Once a concept saved for science fiction and superheroes, progress in the gene therapy field has brought human DNA modification into the realm of reality. Researchers have made tremendous breakthroughs in treating inherited diseases by replacing, repairing, or reconstructing defective genetic material in cells. For spinal muscular atrophy (SMA), a progressive motor neuron disease, developing a gene therapy that edits the DNA may be the key to correcting an evolutionary genetic mistake.
In patients with SMA, mutations in the SMN1 gene lead to loss of SMN protein expression, causing life-long muscle wasting and weakness, and respiratory insufficiency in infancy. As a result, SMA is the most frequent genetic cause of infant mortality.1,2 To improve motor function and prognosis for patients, current treatments for SMA increase SMN protein levels by targeting SMN1 or the related SMN2 gene. Such therapeutics often require repeated drug administration, and only partially recover normal SMN protein levels.1,2 “Those treatments have really benefited thousands of SMA patients…and I think they will continue to be used,” explained David Liu, a professor at Harvard University who specializes in developing gene editing approaches aimed at therapeutic discovery. “I think even with these three existing therapies, there may be a need for a one-time permanent treatment.”
In a study published in Science, Liu’s research group took a thorough approach to developing such a treatment.3 His team investigated 79 editing strategies to more permanently restore SMN levels in cells and translated the most effective method into an SMA mouse model. “The two students who co-led the work, Mandana Arbab and Zaneta Matuszek…were incredibly hardworking and insightful in leading this project,” said Liu “I really admire the fact that they took this kitchen sink approach of let’s not leave any stone unturned.”
I think even with these three existing therapies, there may be a need for a one-time permanent treatment.
–David Liu, Harvard University
The most effective strategy that the researchers found relies on a CRISPR-based technology called base editing, which they used to target and change a coding point mutation in a defective copy of SMN1 called SMN2. Every human has at least one copy of the SMN2 gene, and although protein made from this gene is typically rapidly degraded and does not completely compensate for SMA mutations, SMN2 expression does produce some full-length SMN protein. The number of SMN2 gene copies, which varies from person to person, affects disease severity—more SMN2 copies leads to more SMN protein and milder forms of SMA in the presence of SMN1 mutations.1,2 Building on this idea, the researchers found a base editing strategy that effectively converted SMN2 to SMN1 and fully restored normal SMN protein levels in cultured cells.
Using an adeno-associated virus (AAV) delivery system, the researchers administered a single dose of the base editor components to the SMA mice. This treatment improved motor function and extended lifespan in the mice, but the improvement was more lackluster than the researchers expected based on the SMN protein levels their strategy produced. “We realized that this SMA mouse model develops very quickly, and the therapeutic window for rescuing the motor neurons before their fate is sealed is about six days,” said Liu. “But we know from our past work that base editing delivered by an AAV in a mouse takes more like one to three weeks.”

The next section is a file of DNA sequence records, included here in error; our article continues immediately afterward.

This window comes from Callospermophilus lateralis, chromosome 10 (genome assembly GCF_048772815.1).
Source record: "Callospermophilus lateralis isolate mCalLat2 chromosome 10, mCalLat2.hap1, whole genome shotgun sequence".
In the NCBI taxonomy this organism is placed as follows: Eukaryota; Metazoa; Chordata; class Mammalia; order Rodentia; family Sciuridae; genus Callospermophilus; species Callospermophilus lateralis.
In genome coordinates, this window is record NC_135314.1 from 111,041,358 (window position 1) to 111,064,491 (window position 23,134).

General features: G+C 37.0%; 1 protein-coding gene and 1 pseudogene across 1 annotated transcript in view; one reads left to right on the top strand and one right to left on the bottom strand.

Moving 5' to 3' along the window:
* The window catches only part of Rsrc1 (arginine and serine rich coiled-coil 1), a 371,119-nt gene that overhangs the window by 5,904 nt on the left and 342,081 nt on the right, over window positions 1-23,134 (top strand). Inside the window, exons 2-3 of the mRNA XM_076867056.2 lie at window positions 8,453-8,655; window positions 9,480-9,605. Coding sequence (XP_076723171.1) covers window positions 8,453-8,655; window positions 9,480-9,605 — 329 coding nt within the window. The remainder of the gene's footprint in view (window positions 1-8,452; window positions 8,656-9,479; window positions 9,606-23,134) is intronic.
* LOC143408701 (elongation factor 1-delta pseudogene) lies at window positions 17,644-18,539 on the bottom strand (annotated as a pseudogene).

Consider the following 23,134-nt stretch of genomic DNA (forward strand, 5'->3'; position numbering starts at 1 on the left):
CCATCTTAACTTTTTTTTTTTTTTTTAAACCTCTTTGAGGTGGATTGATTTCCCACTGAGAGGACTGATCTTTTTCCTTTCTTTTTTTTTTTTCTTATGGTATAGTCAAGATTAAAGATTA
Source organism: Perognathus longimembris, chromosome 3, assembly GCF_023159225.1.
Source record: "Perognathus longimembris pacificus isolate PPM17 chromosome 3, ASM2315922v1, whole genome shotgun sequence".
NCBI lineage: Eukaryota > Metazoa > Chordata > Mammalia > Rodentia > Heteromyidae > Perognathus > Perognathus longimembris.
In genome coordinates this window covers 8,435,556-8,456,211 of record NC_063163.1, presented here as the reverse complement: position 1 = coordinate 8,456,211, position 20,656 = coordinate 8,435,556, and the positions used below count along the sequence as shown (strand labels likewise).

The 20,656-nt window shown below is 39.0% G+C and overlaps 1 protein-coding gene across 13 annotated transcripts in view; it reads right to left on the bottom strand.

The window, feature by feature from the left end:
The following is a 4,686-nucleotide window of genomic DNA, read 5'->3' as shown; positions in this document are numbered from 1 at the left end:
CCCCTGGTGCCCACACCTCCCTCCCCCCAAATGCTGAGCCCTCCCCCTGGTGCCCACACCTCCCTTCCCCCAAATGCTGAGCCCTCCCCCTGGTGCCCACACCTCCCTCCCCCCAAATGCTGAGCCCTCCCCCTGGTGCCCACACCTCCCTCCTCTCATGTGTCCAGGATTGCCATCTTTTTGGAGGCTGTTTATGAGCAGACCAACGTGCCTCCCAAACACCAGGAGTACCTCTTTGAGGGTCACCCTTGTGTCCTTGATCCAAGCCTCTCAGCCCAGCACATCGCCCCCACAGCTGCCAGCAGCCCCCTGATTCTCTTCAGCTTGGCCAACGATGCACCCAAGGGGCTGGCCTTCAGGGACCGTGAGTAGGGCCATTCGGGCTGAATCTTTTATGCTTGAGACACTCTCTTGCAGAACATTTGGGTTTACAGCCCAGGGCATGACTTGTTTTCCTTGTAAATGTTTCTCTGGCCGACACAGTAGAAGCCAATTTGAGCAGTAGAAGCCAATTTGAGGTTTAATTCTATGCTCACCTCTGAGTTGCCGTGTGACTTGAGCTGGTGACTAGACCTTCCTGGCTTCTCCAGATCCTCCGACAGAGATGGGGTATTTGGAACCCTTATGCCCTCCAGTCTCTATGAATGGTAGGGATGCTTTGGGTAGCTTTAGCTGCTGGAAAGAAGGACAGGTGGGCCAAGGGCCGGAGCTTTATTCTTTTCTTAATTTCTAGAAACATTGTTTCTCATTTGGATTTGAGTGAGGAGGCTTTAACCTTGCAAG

To expand the mouse model’s brief therapeutic window, Liu’s team paired their strategy with a breakthrough SMA therapeutic, nusinersen—an antisense oligonucleotide that targets SMN2 splicing and improves survival and motor function in SMA patients. This combination gave the base editor time to act, which enhanced survival to an average of 111 days versus 17 days for untreated mice and 28 days for nusinersen-only controls.
Nusinersen treatment is typically delivered by continued spinal injections throughout a patient’s life—a repetitive process that gene editing has the potential to eventually bypass. “It’s fantastic work and I think SMA has been such an amazing disease in which to really further all of these different novel therapeutics platforms,” explained Charlotte Sumner, professor of neurology and neuroscience at Johns Hopkins University, who was not involved in the study. “It’s allowed proof of concept for all these different kinds of [therapeutic] ways of altering either RNA or DNA, and this is the latest example. It’s exciting to see.”
- I.E.C. Verhaart et al., “Prevalence, incidence and carrier frequency of 5q-linked spinal muscular atrophy – a literature review,” Orphanet J Rare Dis, 12(1):124, 2017. doi: 10.1186/s13023-017-0671-8
- D.M. Ramos et al., “Age-dependent SMN expression in disease-relevant tissue and implications for SMA treatment,” J Clin Invest, 129(11):4817-31, 2019. doi: 10.1172/JCI124120
- M. Arbab et al., “Base editing rescue of spinal muscular atrophy in cells and in mice,” Science, online ahead of print, eadg6518, 2023. doi: 10.1126/science.adg6518